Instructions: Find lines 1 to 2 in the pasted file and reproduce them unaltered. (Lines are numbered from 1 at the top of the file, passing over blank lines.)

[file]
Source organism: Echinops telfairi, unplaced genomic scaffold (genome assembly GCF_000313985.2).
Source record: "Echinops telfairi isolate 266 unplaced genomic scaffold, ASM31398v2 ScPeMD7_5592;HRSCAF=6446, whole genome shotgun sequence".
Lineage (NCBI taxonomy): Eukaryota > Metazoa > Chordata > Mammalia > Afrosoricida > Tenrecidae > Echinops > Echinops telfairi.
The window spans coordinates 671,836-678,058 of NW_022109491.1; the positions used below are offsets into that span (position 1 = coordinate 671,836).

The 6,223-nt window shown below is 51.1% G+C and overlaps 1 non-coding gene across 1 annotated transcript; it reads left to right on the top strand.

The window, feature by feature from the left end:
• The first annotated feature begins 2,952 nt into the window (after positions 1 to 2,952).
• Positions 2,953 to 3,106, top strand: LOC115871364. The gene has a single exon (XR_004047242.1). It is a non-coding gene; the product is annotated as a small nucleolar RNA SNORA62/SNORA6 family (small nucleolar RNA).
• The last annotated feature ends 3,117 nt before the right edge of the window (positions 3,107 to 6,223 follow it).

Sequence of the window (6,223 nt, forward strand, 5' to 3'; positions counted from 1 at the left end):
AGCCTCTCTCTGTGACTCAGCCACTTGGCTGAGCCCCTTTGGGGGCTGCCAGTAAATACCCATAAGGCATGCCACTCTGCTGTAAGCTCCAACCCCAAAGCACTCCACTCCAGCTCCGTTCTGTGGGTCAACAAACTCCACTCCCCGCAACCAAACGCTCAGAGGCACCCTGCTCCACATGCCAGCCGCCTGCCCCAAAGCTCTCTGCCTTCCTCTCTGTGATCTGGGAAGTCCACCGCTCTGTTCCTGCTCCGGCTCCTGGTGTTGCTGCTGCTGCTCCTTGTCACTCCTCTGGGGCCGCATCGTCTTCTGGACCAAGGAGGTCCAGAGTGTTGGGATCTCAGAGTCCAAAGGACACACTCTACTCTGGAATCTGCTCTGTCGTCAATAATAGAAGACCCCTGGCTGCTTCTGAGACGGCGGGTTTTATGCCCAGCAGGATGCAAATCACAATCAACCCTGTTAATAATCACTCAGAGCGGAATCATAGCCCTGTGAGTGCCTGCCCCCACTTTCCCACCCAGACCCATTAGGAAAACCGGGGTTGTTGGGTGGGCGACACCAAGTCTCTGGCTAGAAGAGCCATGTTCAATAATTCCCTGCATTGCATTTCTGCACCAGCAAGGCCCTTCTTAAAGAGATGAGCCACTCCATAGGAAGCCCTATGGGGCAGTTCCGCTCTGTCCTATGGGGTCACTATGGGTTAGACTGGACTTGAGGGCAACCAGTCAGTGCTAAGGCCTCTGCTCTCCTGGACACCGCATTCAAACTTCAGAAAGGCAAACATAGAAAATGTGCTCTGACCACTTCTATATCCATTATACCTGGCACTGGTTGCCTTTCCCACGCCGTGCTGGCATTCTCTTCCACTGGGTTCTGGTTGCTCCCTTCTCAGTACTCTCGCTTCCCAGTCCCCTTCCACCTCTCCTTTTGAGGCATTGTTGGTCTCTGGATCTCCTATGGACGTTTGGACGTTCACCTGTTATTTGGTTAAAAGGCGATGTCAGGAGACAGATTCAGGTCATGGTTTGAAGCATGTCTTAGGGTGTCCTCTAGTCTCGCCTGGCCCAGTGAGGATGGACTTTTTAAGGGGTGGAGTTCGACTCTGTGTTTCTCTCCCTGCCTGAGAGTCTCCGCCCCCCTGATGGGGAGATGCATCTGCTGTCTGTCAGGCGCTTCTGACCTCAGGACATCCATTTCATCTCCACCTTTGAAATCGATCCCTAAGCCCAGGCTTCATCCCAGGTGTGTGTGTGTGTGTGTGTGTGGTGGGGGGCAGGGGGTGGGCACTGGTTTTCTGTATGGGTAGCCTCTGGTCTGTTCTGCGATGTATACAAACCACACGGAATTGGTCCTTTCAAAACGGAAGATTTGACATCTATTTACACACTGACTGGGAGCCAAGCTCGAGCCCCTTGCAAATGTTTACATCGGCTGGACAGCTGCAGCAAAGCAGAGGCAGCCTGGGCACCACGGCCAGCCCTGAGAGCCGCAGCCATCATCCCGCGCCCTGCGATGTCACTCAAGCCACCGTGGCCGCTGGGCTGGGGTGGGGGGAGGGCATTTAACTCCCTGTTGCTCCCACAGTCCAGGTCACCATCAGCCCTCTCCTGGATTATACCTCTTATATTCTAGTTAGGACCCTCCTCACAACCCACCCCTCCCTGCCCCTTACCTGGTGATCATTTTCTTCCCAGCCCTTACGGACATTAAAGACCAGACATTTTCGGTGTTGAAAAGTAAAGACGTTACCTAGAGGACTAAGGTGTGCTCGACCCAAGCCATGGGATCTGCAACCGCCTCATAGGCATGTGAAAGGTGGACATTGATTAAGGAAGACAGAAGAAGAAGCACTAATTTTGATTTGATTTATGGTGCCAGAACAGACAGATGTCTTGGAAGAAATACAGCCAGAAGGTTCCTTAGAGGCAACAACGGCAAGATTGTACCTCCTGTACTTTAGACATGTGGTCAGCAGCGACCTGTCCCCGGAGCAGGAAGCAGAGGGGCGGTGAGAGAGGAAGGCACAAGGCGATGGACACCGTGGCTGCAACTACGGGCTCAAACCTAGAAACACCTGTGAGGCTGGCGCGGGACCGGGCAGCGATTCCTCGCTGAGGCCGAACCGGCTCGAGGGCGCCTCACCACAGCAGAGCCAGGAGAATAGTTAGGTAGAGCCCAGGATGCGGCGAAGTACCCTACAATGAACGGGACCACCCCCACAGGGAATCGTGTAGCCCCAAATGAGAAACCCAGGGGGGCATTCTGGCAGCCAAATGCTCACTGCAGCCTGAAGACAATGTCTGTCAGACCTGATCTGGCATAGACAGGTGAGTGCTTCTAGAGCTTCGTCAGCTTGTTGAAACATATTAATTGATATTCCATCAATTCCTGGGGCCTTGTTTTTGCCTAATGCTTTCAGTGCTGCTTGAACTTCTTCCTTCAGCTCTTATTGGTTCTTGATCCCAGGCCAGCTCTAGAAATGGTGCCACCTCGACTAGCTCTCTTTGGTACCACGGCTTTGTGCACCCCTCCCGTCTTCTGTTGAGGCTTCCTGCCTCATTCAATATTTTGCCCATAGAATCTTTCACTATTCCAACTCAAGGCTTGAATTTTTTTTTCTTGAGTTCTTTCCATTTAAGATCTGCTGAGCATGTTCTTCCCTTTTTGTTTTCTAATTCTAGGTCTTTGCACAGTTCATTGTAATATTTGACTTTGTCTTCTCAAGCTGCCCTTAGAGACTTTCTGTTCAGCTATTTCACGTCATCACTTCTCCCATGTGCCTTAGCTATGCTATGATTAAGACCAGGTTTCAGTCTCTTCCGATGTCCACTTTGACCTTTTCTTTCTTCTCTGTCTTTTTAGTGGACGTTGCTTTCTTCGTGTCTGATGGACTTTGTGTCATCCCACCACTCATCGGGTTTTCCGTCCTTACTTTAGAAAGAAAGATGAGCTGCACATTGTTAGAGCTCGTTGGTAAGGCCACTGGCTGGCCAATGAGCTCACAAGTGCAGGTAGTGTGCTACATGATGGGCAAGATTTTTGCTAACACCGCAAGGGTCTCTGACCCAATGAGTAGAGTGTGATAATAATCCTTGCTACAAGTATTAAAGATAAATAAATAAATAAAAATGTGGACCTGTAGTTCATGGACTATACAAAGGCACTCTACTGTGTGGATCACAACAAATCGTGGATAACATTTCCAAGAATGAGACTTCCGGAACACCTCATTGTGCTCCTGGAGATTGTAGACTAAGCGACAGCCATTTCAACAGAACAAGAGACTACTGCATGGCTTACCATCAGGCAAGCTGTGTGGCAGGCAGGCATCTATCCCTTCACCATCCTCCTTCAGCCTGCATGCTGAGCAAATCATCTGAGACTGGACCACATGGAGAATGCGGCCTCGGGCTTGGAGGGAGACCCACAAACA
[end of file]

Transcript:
Source organism: Echinops telfairi, unplaced genomic scaffold (genome assembly GCF_000313985.2).
Source record: "Echinops telfairi isolate 266 unplaced genomic scaffold, ASM31398v2 ScPeMD7_5592;HRSCAF=6446, whole genome shotgun sequence".